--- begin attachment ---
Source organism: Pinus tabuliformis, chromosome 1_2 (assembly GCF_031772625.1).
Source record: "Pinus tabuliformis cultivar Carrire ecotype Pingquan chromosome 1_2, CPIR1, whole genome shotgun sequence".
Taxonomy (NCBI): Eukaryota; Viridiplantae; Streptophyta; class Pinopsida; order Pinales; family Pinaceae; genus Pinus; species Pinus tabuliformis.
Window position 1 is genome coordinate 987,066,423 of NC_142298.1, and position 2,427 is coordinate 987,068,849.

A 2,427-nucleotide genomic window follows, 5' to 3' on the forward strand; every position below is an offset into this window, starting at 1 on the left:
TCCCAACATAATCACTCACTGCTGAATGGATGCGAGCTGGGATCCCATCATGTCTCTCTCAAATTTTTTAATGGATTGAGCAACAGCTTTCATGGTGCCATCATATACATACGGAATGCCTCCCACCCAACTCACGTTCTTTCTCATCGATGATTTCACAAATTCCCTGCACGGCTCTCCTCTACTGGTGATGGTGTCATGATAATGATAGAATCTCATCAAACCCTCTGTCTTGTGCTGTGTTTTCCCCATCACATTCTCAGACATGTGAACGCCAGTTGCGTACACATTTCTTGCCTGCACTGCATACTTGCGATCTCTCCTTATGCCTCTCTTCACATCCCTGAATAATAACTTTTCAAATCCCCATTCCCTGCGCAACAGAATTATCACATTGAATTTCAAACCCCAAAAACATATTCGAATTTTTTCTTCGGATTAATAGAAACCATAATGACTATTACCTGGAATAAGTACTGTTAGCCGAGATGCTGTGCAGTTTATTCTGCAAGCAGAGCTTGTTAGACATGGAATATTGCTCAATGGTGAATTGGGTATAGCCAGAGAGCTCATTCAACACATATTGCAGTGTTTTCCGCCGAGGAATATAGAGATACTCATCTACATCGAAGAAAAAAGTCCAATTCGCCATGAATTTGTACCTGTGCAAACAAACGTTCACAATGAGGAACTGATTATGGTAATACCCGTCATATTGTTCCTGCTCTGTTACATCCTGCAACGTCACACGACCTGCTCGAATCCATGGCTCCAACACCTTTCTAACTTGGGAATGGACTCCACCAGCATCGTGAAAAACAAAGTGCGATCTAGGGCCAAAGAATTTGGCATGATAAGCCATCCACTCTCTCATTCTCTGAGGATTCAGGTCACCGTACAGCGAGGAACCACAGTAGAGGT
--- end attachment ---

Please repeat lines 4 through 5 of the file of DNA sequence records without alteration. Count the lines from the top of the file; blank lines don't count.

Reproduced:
Window position 1 is genome coordinate 987,066,423 of NC_142298.1, and position 2,427 is coordinate 987,068,849.

A 2,427-nucleotide genomic window follows, 5' to 3' on the forward strand; every position below is an offset into this window, starting at 1 on the left: